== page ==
Ulbrich I.M.,Cooperative Institute for Research in the Environmental science CIRES |
Ulbrich I.M.,University of Colorado at Boulder |
Canagaratna M.R.,Aerodyne Research, Inc. |
Cubison M.J.,Cooperative Institute for Research in the Environmental science CIRES |
And 9 more authors.
Atmospheric Measurement Techniques | Year: 2012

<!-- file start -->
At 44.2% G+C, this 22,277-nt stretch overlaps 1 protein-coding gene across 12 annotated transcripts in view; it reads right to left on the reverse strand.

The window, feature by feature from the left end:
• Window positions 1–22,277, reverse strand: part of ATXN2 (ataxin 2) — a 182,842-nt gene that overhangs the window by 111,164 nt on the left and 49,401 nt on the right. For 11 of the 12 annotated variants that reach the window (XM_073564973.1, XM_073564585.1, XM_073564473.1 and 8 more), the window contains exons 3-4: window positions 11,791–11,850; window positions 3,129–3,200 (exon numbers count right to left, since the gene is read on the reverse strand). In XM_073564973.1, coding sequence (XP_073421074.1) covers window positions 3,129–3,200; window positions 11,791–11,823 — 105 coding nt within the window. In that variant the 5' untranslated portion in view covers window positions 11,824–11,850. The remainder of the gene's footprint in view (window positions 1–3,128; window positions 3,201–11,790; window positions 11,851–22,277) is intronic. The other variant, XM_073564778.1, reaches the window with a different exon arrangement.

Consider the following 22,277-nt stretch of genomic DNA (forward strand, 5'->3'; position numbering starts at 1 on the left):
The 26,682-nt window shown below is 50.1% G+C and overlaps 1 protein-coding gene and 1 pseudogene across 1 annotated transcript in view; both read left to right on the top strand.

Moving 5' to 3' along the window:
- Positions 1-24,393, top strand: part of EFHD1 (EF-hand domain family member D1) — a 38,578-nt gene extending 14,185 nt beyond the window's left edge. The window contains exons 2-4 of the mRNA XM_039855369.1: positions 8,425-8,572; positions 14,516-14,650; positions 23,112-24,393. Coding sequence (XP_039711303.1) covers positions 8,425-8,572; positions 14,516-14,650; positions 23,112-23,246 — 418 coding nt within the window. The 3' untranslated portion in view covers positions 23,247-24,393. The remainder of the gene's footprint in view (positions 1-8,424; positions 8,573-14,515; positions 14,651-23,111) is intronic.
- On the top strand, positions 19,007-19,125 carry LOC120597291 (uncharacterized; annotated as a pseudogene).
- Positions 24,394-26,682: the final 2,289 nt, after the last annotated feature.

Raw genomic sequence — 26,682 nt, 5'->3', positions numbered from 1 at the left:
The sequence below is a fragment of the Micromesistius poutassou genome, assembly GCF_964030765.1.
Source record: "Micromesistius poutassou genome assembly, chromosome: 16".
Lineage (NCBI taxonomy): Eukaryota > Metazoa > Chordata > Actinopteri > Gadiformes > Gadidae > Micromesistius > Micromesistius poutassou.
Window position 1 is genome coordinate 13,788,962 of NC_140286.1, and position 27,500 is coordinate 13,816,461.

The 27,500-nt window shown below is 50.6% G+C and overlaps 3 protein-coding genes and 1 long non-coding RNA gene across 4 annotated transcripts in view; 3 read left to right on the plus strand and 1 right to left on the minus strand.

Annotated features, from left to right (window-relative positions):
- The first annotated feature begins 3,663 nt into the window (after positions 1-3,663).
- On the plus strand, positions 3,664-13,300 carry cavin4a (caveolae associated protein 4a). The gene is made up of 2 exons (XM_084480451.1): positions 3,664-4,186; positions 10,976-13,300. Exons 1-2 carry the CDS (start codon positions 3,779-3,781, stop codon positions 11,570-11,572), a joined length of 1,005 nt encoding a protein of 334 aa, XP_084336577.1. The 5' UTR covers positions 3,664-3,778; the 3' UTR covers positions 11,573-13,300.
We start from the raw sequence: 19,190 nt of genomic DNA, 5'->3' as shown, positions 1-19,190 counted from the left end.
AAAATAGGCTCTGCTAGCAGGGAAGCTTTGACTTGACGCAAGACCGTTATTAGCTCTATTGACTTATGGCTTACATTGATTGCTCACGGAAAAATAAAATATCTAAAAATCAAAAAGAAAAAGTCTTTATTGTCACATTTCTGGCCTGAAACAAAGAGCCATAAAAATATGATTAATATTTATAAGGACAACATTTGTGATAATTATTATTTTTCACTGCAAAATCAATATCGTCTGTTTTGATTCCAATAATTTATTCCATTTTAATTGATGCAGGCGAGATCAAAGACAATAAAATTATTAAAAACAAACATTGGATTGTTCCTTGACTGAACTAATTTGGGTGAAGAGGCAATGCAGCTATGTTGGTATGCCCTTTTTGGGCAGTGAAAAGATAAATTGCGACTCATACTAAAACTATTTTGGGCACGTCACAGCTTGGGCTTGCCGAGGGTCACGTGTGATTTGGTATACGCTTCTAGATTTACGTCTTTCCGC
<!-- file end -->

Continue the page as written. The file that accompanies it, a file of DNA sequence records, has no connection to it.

A size-resolved submicron organic aerosol composition dataset from a high-resolution time-of-flight mass spectrometer (HR-ToF-AMS) collected in Mexico City during the MILAGRO campaign in March 2006 is analyzed using 3-dimensional (3-D) factorization models. A method for estimating the precision of the size-resolved composition data for use with the factorization models is presented here for the first time. Two 3-D models are applied to the dataset. One model is a 3-vector decomposition (PARAFAC model), which assumes that each chemical component has a constant size distribution over all time steps. The second model is a vector-matrix decomposition (Tucker 1 model) that allows a chemical component to have a size distribution that varies in time. To our knowledge, this is the first report of an application of 3-D factorization models to data from fast aerosol instrumentation, and the first application of this vector-matrix model to any ambient aerosol dataset. A larger number of degrees of freedom in the vector-matrix model enable fitting real variations in factor size distributions, but also make the model susceptible to fitting noise in the dataset, giving some unphysical results. For this dataset and model, more physically meaningful results were obtained by partially constraining the factor mass spectra using a priori information and a new regularization method. We find four factors with each model: hydrocarbon-like organic aerosol (HOA), biomass-burning organic aerosol (BBOA), oxidized organic aerosol (OOA), and a locally occurring organic aerosol (LOA). These four factors have previously been reported from 2-dimensional factor analysis of the high-resolution mass spectral dataset from this study. The size distributions of these four factors are consistent with previous reports for these particle types. Both 3-D models produce useful results, but the vector-matrix model captures real variability in the size distributions that cannot be captured by the 3-vector model. A tracer m/z-based method provides a useful approximation for the component size distributions in this study. Variation in the size distributions is demonstrated in a case study day with a large secondary aerosol formation event, in which there is evidence for the coating of HOA-containing particles with secondary species, shifting the HOA size distribution to larger particle sizes. These 3-D factorizations could be used to extract size-resolved aerosol composition data for correlation with aerosol hygroscopicity, cloud condensation nuclei (CCN), and other aerosol impacts. Furthermore, other fast and chemically complex 3-D datasets, including those from thermal desorption or chromatographic separation, could be analyzed with these 3-D factorization models. Applications of these models to new datasets requires careful construction of error estimates and appropriate choice of models that match the underlying structure of those data. Factorization studies with these 3-D datasets have the potential to provide further insights into organic aerosol sources and processing. © Author(s) 2012. Source